Still lifes and landscapes of France and Scotland are on view in this retrospective of SJ Peploe, the second exhibition in the museum's Scottish Colourist series.
Samuel John Peploe (1871-1935) was the eldest and most successful of the four artists popularly known as The Scottish Colourists, along with FCB Cadell, JD Fergusson and GL Hunter. Peploe is considered by many to be the leader of the group and indeed it was his friendship with the others which bound the four together. Born in Edinburgh, Peploe lived in the Scottish capital all his life, apart from two years spent in Paris between 1910 and 1912.
Most celebrated for his still lifes, Peploe depicted a selection of props, including roses, tulips and coffee pots, placed in an infinite variety of combinations painted in his studio. These are in sharp contrast with the more spontaneous technique with which he created his French and Scottish landscapes, painted en plein air from 1896. At certain periods Peploe also painted figure studies of beauty and significance, including images of his wife and their two sons.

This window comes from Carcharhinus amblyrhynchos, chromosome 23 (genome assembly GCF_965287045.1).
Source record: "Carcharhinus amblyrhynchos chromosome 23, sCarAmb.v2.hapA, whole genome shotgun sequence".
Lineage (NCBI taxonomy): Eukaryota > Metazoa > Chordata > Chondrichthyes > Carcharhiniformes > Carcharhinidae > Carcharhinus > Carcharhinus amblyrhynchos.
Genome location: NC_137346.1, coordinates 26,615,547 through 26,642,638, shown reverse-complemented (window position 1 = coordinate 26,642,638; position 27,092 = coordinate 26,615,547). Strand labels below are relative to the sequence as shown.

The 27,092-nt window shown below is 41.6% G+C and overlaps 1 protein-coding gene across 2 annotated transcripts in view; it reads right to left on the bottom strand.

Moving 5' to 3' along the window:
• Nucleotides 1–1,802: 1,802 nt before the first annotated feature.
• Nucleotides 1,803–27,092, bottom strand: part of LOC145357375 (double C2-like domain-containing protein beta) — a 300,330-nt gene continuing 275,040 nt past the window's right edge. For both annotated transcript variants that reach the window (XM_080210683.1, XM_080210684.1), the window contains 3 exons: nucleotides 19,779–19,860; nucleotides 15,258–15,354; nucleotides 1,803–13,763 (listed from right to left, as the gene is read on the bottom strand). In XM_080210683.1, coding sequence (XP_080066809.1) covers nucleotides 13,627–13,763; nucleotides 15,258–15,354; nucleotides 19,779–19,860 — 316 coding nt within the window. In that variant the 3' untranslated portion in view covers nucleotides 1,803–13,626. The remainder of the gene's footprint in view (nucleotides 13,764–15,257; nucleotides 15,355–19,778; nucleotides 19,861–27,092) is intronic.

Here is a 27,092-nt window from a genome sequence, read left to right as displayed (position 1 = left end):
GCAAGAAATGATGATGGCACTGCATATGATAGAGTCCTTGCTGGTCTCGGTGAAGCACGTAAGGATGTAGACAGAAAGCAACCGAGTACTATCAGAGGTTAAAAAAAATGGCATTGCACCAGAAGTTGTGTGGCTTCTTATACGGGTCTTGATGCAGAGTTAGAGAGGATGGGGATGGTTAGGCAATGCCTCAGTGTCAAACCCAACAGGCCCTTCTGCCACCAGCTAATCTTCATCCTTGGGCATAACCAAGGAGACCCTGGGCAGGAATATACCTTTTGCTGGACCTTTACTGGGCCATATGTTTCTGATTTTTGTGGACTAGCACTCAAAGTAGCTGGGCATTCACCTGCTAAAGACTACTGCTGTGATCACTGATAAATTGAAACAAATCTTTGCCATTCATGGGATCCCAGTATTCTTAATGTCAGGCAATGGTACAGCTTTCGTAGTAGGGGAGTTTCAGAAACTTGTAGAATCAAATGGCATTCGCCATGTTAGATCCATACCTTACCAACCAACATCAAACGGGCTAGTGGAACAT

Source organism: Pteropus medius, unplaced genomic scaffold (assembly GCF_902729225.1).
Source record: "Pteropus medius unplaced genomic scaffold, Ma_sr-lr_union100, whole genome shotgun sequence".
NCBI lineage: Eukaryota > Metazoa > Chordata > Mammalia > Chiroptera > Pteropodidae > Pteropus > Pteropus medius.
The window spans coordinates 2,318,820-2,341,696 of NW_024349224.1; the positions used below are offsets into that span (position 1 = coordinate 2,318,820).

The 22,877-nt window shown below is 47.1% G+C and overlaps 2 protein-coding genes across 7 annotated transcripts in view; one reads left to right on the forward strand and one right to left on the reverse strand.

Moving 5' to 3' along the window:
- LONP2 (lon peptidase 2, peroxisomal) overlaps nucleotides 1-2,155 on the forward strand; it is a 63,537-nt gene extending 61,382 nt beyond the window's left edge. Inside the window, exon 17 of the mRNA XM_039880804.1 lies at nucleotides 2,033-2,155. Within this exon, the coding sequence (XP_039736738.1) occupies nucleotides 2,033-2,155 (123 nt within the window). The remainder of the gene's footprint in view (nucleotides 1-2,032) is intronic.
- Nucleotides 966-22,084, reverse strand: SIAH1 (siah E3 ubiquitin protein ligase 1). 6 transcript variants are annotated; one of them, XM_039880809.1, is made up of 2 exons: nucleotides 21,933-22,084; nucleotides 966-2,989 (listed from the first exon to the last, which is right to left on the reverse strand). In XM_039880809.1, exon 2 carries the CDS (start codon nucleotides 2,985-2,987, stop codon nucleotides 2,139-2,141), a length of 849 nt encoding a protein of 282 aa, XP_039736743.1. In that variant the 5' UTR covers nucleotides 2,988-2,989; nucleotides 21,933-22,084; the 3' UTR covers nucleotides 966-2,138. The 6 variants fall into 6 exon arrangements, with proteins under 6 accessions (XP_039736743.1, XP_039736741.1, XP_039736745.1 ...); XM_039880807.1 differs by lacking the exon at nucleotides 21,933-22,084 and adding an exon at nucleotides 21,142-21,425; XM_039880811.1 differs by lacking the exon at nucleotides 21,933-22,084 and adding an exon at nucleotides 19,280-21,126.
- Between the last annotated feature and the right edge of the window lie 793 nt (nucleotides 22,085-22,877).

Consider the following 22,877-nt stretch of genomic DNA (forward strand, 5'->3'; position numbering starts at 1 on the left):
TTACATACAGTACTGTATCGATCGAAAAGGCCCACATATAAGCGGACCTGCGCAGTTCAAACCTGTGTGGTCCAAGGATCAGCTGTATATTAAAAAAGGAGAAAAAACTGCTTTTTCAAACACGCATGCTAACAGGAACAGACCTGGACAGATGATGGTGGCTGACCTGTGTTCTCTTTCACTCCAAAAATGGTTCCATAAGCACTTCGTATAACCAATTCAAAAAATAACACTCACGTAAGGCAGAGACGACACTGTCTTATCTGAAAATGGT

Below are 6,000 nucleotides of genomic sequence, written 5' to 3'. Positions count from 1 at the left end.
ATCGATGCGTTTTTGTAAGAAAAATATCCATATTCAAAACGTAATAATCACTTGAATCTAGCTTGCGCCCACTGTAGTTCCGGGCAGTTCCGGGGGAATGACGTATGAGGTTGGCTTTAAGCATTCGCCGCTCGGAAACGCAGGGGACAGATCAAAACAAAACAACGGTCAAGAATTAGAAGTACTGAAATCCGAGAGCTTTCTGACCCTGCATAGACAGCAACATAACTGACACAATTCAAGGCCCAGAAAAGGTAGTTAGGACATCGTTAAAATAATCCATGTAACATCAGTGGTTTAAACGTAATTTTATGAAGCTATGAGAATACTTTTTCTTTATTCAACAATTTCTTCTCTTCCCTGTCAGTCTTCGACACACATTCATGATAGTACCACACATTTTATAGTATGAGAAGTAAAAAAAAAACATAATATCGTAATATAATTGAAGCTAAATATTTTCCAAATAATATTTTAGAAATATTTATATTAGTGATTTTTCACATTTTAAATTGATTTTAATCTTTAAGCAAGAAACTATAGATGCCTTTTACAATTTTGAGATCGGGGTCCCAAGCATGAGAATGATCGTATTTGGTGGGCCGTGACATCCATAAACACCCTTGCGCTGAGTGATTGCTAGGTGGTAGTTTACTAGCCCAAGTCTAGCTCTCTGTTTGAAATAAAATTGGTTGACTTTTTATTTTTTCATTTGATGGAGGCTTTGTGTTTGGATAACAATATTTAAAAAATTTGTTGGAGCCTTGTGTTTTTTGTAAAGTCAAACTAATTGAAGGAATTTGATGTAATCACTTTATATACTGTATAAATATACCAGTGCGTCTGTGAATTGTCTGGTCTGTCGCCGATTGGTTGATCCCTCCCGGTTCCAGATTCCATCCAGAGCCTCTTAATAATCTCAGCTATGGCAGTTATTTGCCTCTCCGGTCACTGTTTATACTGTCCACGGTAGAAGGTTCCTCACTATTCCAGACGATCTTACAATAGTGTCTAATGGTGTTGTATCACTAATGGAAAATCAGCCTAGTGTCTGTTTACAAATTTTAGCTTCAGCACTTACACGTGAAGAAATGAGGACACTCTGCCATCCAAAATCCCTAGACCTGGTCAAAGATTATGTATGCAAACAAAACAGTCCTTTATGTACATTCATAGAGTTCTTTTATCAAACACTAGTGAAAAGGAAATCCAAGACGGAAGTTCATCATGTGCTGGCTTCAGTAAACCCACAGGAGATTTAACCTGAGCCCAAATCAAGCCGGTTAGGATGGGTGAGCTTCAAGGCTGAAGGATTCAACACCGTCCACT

This important exhibition brings together more than 100 of Peploe’s most significant paintings from public and private collections around the world, including highlights such as the 1905 masterpiece, The Coffee Pot, early 1920s work, Red and Pink Roses, Oranges and Fan, and a selection of the original objects used within Peploe’s still life arrangements.
Scottish National Gallery of Modern Art Website